Global capex for exploration and production companies is expected to drop by up to $100 billion this year, about 17% compared to 2019 levels, under Rystad Energy’s updated base case scenario of $34/bbl in 2020 and $44/bbl in 2021.
E&P capex in 2019 reached $546 billion, according to Rystad Energy estimates, having slightly recovered from a two-year slump in 2015 and 2016 before diving to around $510 billion from 2014’s historical high of $880 billion.
According to the analyst’s data, the expected decline this year will make 2020’s capex volumes, estimated at about $450 billion, the lowest in 13 years. Its estimates before the coronavirus pandemic had indicated E&P would remain flat year-on-year.
As April approaches, when OPEC+ producers are expected to flood the market with even more additional oil, Brent prices are now at nearly $25/bbl and are likely to decline even further.
In a low case scenario, where Brent averages $25 in 2020, global investments may plunge to around $380 billion this year, falling to almost $300 billion in 2021, a 14-year and a 15-year low respectively.
Rystad Energy’s upstream analyst Olga Savenkova, said: “As companies are now losing solid oil market ground for a second time in recent years, it will be far more challenging to act quickly and reach the same high level of investment revision without taking a heavy toll on E&P’s performance.”
The estimated cost cuts will be mainly achieved by lower activity within US shale, delays to projects that are yet to reach the final investment decision stage, deferred exploration activity, and cost cuts within development and production for conventional assets.
As the most flexible of the supply segments in terms of cost reduction, US shale players are expected to reduce their investments by about 30% year-on-year, the analyst said. These measures will be quickly reflected in the oil market supply, with shale oil supply growth set to slow down in 2020.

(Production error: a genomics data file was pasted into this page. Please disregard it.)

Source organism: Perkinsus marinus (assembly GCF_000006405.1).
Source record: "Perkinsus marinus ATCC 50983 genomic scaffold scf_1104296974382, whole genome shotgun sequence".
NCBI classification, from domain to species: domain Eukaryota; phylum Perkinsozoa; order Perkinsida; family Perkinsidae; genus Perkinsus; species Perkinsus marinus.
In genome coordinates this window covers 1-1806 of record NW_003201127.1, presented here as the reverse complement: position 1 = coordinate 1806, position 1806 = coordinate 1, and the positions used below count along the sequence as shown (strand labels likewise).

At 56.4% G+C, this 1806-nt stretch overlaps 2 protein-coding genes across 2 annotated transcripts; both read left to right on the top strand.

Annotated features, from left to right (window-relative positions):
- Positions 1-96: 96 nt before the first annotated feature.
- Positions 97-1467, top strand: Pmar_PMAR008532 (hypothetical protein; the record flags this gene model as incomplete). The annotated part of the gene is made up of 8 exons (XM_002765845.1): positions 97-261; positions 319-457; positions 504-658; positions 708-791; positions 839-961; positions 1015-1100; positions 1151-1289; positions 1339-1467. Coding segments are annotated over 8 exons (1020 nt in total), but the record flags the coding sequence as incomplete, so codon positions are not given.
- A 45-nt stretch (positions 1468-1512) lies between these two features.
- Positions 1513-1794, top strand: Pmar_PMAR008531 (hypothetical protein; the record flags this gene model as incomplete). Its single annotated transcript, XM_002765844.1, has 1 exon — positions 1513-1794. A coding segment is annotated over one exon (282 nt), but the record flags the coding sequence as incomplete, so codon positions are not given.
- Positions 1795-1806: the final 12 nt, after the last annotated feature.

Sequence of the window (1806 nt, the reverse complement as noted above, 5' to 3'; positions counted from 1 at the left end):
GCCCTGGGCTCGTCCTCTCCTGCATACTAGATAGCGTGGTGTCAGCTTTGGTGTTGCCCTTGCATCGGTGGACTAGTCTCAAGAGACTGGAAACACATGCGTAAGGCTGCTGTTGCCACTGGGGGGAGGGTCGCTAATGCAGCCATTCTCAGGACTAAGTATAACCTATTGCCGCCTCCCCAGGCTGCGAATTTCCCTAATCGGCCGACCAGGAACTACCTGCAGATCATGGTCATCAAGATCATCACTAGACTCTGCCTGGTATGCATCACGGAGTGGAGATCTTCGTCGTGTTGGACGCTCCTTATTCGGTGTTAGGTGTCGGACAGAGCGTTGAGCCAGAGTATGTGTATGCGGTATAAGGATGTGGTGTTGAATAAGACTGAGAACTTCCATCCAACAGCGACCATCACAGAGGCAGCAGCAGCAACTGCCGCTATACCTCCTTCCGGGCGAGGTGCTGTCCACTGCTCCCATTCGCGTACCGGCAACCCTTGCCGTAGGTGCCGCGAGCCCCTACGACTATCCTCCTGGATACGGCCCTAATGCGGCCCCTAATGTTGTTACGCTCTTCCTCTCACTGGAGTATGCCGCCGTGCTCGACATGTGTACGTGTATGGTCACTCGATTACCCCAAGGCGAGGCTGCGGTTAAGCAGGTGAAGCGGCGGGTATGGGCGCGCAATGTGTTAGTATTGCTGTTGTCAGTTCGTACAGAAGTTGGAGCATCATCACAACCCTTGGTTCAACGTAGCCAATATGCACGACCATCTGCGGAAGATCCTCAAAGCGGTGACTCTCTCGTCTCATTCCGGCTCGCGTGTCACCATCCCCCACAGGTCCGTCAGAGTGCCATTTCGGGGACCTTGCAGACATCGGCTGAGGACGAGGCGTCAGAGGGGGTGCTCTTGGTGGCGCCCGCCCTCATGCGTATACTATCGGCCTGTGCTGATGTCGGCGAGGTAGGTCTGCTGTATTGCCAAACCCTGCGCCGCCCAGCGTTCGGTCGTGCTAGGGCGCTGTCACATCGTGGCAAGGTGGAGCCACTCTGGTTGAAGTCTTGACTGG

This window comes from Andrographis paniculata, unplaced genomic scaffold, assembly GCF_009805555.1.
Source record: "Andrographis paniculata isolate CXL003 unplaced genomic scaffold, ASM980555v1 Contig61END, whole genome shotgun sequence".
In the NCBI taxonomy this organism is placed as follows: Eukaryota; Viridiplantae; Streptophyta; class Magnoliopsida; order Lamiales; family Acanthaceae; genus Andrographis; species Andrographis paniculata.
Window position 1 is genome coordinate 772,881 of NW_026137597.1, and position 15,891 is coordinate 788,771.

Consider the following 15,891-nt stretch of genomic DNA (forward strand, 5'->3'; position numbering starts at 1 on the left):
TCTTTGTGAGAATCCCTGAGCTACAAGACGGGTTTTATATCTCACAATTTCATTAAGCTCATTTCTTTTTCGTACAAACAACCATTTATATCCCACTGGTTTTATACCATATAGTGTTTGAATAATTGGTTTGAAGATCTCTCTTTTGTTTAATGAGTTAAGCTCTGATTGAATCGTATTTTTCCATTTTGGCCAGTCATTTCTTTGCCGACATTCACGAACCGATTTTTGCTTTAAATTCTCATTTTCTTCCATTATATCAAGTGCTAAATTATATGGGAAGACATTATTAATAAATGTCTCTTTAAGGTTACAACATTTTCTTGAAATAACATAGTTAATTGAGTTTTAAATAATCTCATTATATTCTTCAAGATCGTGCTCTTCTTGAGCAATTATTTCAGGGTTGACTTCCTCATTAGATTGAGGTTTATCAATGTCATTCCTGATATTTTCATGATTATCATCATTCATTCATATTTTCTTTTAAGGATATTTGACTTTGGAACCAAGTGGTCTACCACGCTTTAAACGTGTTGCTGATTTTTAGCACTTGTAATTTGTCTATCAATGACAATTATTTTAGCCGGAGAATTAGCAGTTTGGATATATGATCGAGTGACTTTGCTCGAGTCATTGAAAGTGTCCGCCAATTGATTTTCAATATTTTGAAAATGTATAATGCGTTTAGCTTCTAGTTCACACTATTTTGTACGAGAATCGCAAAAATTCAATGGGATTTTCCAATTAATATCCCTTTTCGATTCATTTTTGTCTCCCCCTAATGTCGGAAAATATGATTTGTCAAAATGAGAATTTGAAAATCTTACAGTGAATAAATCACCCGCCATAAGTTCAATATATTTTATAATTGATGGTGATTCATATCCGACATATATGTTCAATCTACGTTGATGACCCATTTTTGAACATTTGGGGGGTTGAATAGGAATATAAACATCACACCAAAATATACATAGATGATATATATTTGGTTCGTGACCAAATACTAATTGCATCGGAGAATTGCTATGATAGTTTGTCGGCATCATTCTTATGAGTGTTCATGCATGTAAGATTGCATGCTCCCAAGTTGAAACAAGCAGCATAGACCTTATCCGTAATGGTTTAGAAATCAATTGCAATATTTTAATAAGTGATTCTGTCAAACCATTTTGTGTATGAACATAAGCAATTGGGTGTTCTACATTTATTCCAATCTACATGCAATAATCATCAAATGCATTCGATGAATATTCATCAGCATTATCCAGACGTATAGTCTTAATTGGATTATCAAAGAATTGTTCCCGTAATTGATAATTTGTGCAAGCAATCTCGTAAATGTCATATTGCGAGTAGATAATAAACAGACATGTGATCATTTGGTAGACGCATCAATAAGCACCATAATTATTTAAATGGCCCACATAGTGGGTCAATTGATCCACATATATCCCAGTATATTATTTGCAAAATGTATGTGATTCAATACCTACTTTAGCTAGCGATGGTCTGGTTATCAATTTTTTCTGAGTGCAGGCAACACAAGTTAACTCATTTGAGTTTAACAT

Among the world’s largest oil companies, Saudi Aramco is slashing its upstream capex by 20% to protect its balance sheet amid declining oil prices. Despite the turbulent oil market, the analyst expects the company to go ahead with strategically important projects, having one of the lowest costs per barrel within the industry.
ExxonMobil is also considering at least a 20% investment cut, but these plans have not yet been finalized. Considering the company’s underperformance, even deeper cuts may be required to meet most of its important operational targets; it posted weak numbers for 4Q 2019, announced $20 billion worth of divestments planned for 2020, and maintains big ambitions for exploration and development in Guyana.
Shell will also embrace a 20% total cut strategy, but the analyst expects that upstream budgets will only see reductions of about 14%. The company is also committed to a divestment program of more than $10 billion worth of assets, which could prove challenging to conduct in the current market.
BP has also announced potential plans for a 20% cost reduction. Even though the company holds a geographically diverse and resilient portfolio, the analyst believes its $15-billion asset-sale target might not be accomplished.